LONDON - Fund managers in the UK have rushed to discredit research showing that a new type of pooled fund structure which managers are increasingly using costs private investors far more than any other type of fund.

The fund in question is the open-ended investment company and it is growing in popularity with managers because it is easier to sell in Europe where investors are familiar with the structure. However, a study by fund analyst Fitzrovia International of London concluded that investors would be better off putting their money into a unit trust where the average total expense ratio, a figure which measures all the expenses of a fund, such as legal and audit costs and not just the annual management fee, is 1.48 percent for the year ended June 30.

The equivalent total expense ratio for open ended investment companies was 1.72 per cent, according to Fitzrovia.

The research is a blow for the growing number of fund managers, such as Fidelity Investments of Kent which have converted all their existing funds to the new structure. Besides Fidelity Investments, Standard Life of Edinburgh, Threadneedle Group of London, Global Asset Management of Bermuda, Morgan Stanley of London and Rothschild Asset Management of London have all launched open-ended investment company funds.

Open-ended investment companies, which have existed since 1997, were created when retail fund managers in the UK complained that the unit trust, the best selling type of pooled fund in the UK, was difficult to sell on the European mainland because investors did not understand its structure.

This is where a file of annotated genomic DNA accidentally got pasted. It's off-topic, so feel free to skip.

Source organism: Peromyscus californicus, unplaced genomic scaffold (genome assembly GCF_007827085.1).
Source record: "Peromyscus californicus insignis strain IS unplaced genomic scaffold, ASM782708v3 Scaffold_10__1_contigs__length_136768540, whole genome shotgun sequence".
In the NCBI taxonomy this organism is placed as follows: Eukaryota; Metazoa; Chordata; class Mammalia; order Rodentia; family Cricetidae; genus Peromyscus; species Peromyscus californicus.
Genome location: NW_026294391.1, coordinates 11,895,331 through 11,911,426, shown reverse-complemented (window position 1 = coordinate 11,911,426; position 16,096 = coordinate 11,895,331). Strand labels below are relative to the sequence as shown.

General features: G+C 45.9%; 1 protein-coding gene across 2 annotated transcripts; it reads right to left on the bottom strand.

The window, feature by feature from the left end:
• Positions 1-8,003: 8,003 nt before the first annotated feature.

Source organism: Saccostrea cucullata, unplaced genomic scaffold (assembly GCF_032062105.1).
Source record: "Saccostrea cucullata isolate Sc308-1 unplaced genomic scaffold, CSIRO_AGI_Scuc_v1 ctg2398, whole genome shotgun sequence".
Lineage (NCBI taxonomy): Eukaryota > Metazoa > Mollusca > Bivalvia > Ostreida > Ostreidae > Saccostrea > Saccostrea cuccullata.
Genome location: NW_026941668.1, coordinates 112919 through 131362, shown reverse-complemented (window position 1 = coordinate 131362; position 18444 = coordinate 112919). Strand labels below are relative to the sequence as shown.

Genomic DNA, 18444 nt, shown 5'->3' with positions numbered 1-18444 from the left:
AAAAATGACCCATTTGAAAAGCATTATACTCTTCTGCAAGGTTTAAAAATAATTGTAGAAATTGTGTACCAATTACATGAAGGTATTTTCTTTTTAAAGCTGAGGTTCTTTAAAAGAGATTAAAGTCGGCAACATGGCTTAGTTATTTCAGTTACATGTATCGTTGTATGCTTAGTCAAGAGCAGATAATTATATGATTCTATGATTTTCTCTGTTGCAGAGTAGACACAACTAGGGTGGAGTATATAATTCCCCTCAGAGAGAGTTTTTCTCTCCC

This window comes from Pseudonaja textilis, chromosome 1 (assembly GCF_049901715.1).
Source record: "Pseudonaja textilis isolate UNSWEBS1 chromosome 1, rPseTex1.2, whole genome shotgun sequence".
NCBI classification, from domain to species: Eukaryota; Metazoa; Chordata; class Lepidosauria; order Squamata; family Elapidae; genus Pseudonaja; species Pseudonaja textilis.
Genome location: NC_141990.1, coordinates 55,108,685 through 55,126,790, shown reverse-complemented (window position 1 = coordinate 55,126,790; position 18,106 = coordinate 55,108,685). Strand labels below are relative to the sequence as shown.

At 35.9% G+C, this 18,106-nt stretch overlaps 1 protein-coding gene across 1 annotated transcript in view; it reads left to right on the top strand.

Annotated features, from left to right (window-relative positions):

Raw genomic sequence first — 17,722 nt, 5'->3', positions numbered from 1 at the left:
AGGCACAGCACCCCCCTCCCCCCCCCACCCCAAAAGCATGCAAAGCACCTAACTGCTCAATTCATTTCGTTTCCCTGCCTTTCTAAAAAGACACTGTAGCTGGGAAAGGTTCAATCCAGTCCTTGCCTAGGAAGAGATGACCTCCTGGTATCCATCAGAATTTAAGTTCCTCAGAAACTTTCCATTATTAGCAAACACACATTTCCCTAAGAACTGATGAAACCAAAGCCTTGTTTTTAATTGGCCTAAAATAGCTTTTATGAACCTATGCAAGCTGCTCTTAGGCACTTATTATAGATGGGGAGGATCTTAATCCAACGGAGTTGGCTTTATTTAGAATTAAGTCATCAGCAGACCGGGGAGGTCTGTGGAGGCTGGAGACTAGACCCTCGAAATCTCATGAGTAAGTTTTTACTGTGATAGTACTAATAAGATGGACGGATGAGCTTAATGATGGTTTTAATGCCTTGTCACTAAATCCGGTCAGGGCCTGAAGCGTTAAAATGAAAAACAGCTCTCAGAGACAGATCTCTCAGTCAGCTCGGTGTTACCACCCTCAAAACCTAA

But Fitzrovia's revelation on costs has alarmed managers who sell open-ended investment company funds. They fear that it could deter investors from investing in the funds.

Fitzrovia has not been challenged about the accuracy of its figures but it has been accused of presenting the facts in a misleading way. Fitzrovia has calculated average open-ended investment company total expense ratios for some of these managers. Standard Life's funds' total expense ratio stands at 1.54 per cent, Threadneedle's at 1.63 per cent and Fidelity's at 1.65 per cent. Rothschild Asset Management's total expense ratio was 1.98 per cent.

But the Association of Unit Trusts and Investment Funds, which represents most fund managers, is fighting back. It argues that Fitzrovia was wrong to suggest that investors would be better off investing in a unit trust because there is no reason an open-ended investment company fund should be more expensive than a unit trust. The differences in costs can be explained by differences in the funds which Fitzrovia studied, the association said.

For example, large funds are likely to have lower total expense ratios than small funds, that funds investing in overseas markets will have higher total expense ratios than UK funds and that new funds will show higher costs than old funds, the association said. For example, fixed costs such as audit fees will mean a higher total expense ratio the smaller the fund.

"So an old, large fund should be slightly cheaper than a new small fund and a UK income fund cheaper than a Latin American fund," said Alan Ainsworth, the association's chairman.

Total expense ratios are also affected by whether the fund manager has a higher or lower annual charge, the association said. Therefore the level of the total expense ratio is not at all related to whether the fund is an open-ended investment company or a unit trust, it said.

Whoever is right, the argument between Fitzrovia and the fund managers has served to put the costs of managing funds under the spotlight. While all expenses which can be charged to a fund have to be disclosed to investors in documents relating to the fund, investors in all types of funds are not usually presented with a total expense ratio figure.

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